And one of Japan’s greatest and most important authors, someone whose books I would recommend to anyone in a heartbeat – Yukio Mishima – actually formed a right-wing militia and attempted a nationalist coup.

So I’m not for a second suggesting that I need to agree with an artist’s politics and lifestyle – within or without their work – in order to appreciate what they did for the overall body of art in the world. In fact, I firmly believe that art needs to be a conversation for it to be successful as art, and without the works of the likes of Mishima, Disney, Riefenstahl, Lovecraft, Polanski and Sugiyama, we’re simply not not having that conversation.

But where I was immediately aware of the artists behind the work in all the other examples, almost from the moment I started to read about them, it took me thirty years to learn about Sugiyama. It’s a reminder that, for an art industry, the games industry does a really poor job of making the audience aware of who created their games. And in any art, the creator is important. Yes, there’s the debate as to just how important, and there’s the whole Death or the Author thing, but it is nonetheless a basic truth that the creator an an artwork is an important part of the study of that artwork. It’s important for the analysis and discussion of the artwork that we have the full context in which it was created, and it’s important for the development of the industry that unique styles and approaches to the creation of art are highlighted and made clear, so that they might inspire or challenge future creators. Too often in video games we treat development as a homogenised environment in which there is no creator, and while that suits product development such as the latest iPhone or Samsung television set, it’s not a structure that supports genuine art.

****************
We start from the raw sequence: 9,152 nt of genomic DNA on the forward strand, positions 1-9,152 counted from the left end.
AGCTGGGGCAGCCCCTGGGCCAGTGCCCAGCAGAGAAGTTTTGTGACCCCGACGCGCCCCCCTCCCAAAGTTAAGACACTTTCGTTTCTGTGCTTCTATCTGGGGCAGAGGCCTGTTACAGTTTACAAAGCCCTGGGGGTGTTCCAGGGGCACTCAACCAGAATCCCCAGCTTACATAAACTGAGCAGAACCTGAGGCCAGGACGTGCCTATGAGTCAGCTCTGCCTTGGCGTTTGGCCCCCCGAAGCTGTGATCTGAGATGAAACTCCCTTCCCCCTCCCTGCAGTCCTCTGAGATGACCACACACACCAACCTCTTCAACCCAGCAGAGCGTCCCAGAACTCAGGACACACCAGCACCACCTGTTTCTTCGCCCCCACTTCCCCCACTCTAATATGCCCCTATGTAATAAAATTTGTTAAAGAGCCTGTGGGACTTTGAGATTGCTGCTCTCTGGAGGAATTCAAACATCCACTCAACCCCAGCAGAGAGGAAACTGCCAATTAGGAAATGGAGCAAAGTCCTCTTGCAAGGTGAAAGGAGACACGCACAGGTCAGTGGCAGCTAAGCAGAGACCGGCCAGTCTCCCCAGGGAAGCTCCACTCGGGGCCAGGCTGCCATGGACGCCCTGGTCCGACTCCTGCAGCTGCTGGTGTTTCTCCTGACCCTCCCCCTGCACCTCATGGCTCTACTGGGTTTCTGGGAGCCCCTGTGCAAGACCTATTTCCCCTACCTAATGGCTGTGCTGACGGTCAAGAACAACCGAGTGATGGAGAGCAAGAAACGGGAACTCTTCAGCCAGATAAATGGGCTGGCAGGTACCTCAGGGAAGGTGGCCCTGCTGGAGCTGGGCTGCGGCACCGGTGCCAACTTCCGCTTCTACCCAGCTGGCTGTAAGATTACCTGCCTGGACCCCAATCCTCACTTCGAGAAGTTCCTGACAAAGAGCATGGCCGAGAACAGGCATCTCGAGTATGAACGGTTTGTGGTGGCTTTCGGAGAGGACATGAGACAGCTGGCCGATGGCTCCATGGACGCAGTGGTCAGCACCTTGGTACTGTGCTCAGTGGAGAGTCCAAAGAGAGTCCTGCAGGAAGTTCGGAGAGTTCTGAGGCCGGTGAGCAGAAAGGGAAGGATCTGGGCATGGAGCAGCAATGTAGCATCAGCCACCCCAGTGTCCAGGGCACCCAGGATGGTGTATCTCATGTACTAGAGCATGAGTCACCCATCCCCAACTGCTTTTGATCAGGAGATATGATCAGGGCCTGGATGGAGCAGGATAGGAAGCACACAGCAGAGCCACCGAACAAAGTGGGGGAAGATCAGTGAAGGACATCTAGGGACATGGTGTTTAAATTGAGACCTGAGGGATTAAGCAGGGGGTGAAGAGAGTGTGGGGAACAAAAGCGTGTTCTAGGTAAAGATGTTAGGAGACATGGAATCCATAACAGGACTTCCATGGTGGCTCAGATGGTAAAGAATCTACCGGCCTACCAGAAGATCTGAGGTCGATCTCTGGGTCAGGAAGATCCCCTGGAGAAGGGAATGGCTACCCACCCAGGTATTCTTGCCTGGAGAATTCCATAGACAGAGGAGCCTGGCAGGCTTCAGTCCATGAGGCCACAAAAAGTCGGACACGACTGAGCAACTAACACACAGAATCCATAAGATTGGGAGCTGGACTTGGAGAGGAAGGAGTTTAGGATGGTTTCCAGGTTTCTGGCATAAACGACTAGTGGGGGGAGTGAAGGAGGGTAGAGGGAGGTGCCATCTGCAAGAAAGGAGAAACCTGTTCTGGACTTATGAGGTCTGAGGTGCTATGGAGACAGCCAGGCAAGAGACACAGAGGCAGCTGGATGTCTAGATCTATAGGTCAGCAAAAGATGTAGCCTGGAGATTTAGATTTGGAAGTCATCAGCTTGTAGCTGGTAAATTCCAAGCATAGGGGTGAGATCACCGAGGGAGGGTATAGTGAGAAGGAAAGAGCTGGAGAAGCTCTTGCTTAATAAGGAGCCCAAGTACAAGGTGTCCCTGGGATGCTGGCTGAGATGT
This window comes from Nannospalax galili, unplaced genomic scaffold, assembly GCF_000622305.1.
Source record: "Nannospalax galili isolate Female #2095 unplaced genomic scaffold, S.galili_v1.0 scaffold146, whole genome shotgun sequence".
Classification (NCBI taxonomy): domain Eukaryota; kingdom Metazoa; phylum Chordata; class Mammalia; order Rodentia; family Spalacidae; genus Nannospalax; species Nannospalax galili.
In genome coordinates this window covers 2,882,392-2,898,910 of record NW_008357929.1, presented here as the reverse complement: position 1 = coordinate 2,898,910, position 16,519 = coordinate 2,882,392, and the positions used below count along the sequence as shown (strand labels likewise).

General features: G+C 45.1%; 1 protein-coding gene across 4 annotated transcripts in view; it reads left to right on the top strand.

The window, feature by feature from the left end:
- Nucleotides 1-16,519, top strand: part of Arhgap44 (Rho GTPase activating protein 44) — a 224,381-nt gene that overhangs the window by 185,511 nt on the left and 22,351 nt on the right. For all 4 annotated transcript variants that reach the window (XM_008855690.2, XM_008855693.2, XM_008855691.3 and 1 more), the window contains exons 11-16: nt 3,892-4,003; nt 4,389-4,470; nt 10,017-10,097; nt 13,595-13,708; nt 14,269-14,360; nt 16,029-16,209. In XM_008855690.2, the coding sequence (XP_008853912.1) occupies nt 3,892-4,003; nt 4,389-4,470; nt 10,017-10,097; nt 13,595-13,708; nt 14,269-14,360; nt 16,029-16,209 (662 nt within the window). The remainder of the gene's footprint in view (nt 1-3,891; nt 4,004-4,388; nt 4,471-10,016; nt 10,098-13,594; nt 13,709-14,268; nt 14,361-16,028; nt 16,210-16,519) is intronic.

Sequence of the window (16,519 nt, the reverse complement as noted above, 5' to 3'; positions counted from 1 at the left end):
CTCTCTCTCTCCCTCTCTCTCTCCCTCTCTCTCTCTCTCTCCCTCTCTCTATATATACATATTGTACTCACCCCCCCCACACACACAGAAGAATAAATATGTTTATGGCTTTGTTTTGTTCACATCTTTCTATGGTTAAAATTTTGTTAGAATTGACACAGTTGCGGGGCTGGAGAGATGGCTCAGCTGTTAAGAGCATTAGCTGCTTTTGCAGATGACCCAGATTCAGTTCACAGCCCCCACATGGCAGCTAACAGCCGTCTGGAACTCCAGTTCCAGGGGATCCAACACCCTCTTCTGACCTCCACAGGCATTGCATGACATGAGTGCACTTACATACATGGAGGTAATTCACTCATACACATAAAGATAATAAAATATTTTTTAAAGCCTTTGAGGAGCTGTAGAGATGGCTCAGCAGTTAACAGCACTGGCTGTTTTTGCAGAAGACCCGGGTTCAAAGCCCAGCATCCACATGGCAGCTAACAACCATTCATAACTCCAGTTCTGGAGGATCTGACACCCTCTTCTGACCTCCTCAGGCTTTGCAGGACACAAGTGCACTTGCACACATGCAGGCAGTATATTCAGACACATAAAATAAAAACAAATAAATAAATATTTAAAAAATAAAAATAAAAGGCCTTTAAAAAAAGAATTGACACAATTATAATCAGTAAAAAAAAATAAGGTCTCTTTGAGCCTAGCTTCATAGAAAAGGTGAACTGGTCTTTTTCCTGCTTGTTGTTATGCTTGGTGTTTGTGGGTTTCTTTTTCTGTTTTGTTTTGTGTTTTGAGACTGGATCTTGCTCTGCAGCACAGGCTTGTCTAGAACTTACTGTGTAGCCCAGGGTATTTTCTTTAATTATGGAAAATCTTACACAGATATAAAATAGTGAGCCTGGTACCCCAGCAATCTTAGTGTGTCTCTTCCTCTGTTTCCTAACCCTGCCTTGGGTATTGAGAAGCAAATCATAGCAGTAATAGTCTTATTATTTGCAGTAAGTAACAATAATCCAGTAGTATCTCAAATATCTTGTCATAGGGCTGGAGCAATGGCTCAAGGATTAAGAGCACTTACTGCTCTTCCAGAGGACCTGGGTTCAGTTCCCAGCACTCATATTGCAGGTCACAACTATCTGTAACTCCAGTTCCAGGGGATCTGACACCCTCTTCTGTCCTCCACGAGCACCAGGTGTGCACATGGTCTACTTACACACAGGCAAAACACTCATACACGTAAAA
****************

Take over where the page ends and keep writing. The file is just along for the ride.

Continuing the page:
Finding out that Sugiyama is a jerk of the highest order doesn’t change my love for Dragon Quest, or my respect for its music. What it does do is put that love in context, and make me think about the tone of the music that much more. If anything, it elevates Dragon Quest’s music to the point where I have the information I need to really start to think about it.

I’d encourage my fellow journalists to try and dig more deeply into the creators of games when we get the rare chance to interview them. Too often we get wrapped up in what features a game will have; how this feature or that will enhance how much fun a game will be. Or we allow developers to present themselves as a group of people in which there’s no central creator, so therefore there’s no way to get that human context behind the creation. I’d say that we need to really start to push back against this; we need to know who was responsible for key artistic decisions within a game, and then we need to understand who that artist is. Then – and only then – can we start having mature conversations about the artistic value, heritage, and impact of those works of art.

– Matt S. 
Find me on Twitter: @digitallydownld